Jan. 23, 2007 -- Earlier today, ABC's Chris Cuomo was out on patrol with American troops training Iraqi forces when his convoy was hit by a roadside bomb. Thankfully, everyone emerged safe from the attack, except for one minor injury. Below is Cuomo's partial account of what happened:
We were out on patrol with the 410th M.P. Company. They're military police. We were going to a place in northwest Baghdad -- the soldiers go there almost every day. The purpose of their mission is to work with the local Iraqi police to establish rule of law to help fundamentally. They're not there to carry out operations but just to assist.
In this place right now, this is a war zone. So when they were out there assisting, we were with Capt. Jason Sama, who was in complete control the entire time.
What happened was that there was a report of a burning vehicle, one of the Iraqi police vehicles. We went out to discover that in a convoy of four armored Humvees. The key there is "armored." If these vehicles were not armored, the situation could have turned out very differently.
When we got there, a small fire was found, and the military went to assess the situation. As we got to the back of the situation, the captain was very much in control in directing his men where to go. Then, while we were looking at it, there were bodies on the side of the road. Those bodies turned out to be booby-trapped. They were an improvised explosive device, a massive one.
It rocked the entire vehicle, blew out the tires on two of the vehicles, destroyed much of the glass, rocked the vehicles in a very, very big way. A piece of shrapnel was almost stopped by this armored door. It came within fractions of an inch of going through the entire vehicle.
Then they exploded the bomb. Now small fire rang out, tracer bullets over the tops. The songs dismounted from the Humvees and got into a very systematic approach towards taking on the enemy fire. The captain jumped out to protect his men without hesitation, and they got control on the ground under this heavy, heavy small arms fire.
The vehicles were disabled, obviously, because of the strength of this explosion. But the soldiers were always in control. It is remarkable how they kept their calm in this situation -- the training, the poise, the dedication.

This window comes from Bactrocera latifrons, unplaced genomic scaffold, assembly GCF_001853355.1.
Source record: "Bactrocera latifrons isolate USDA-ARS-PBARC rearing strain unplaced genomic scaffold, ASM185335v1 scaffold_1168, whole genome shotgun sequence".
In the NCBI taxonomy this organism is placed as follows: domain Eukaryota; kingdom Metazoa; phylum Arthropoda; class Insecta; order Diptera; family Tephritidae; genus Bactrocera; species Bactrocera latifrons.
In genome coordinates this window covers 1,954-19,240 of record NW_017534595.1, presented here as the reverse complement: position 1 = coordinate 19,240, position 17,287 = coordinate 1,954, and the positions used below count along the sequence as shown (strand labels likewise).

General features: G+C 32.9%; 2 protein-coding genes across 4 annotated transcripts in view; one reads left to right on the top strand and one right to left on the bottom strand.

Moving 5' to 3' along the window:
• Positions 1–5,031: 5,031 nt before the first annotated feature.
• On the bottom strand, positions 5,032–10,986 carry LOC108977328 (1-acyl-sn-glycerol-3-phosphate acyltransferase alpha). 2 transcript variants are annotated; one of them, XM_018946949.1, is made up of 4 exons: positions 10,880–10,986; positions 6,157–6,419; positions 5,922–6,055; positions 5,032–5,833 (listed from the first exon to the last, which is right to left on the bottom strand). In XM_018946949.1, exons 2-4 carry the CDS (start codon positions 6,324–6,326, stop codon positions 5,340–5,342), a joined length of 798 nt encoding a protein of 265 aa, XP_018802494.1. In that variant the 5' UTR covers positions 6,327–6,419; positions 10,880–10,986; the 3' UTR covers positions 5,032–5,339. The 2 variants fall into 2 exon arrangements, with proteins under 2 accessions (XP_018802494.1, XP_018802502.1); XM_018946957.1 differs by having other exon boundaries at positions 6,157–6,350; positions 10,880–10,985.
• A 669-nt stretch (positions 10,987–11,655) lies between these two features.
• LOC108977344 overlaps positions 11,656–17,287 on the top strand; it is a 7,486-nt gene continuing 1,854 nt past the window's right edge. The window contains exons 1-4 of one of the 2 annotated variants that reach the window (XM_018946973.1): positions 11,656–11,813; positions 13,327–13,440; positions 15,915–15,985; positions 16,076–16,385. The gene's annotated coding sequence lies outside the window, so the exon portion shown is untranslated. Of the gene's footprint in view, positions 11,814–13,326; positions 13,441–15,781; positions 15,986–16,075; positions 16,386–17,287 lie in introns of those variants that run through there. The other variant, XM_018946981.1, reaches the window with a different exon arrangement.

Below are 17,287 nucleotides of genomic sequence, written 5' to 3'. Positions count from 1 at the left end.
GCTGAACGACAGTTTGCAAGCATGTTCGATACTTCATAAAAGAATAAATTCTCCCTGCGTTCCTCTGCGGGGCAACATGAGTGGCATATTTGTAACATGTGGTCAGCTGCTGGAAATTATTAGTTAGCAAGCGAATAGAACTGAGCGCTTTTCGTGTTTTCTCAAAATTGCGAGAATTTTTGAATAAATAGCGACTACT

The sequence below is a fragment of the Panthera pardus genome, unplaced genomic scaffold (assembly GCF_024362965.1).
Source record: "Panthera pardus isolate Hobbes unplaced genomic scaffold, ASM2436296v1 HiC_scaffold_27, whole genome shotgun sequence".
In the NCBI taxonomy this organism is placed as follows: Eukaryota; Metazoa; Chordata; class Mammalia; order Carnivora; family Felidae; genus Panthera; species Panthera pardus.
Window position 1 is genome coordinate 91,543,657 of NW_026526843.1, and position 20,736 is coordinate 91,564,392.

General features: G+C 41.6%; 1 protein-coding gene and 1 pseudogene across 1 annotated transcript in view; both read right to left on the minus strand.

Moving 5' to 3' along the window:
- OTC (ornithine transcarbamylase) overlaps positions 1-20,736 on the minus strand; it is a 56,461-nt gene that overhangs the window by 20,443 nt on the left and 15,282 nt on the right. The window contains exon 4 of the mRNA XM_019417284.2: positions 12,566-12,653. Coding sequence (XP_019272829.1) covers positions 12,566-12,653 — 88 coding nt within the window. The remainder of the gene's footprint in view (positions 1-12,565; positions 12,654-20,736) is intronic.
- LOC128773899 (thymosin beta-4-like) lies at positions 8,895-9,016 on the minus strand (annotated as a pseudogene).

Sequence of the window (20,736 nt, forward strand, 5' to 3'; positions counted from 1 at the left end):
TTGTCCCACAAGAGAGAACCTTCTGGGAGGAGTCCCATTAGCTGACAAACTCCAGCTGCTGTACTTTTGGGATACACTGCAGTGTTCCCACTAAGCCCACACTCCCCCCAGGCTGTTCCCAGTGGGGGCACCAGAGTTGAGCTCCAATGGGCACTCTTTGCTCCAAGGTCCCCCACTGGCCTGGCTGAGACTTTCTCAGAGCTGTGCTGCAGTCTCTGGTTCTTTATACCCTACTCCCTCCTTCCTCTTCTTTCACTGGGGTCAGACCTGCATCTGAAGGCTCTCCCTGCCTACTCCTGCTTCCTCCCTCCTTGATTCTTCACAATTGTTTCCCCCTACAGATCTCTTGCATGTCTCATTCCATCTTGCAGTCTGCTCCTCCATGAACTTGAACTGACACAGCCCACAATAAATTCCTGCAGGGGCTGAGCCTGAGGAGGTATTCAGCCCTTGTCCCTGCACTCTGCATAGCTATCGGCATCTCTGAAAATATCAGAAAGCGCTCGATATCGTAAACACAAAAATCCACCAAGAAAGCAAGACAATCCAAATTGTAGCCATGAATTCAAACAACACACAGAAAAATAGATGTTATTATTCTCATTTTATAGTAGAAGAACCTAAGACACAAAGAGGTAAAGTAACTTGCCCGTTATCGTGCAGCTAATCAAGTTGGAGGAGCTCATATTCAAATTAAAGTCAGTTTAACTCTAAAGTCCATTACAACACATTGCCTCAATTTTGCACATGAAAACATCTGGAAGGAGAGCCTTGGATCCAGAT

I didn't know what was going to happen. We were trapped inside the Humvee with a lot of heavy fire. But they were always in control, especially Capt. Sama. Then the troops regrouped and got us to safety.
This went on for minutes. This was not some random, quick explosion that then you just sit and assess. There was constant fire.
In the military, they never for a moment doubted the situation. Despite the yelling, those are calls of very specific directions. Sometimes the language gets a little off-color, but it's understood in a situation like that. We were able to get out of there.
Usually shrapnel is about the size of a fist. A piece of metal that size moving about 1,000 feet per second can cause incredible damage. In an ordinary vehicle, it can tear entire vehicles in half. This piece was one of the biggest the soldiers on the site had said he'd seen.
That piece of shrapnel is the size of a hubcap. It went all the way through the glass creating a five-inch indentation. Our vehicle had a lesser plating. If that had hit our vehicle, this could have been a catastrophic situation.
Remember, these soldiers deal with this every day. When I talked to the captain after this, the first thing he wanted to say was this is our duty. We'll be back here again tomorrow to carry this out.
An amazing testament to their dedication, whether the mission made sense and whether it is a situation that can be salvaged is another question. But these men were very calm under pressure. We certainly salute them.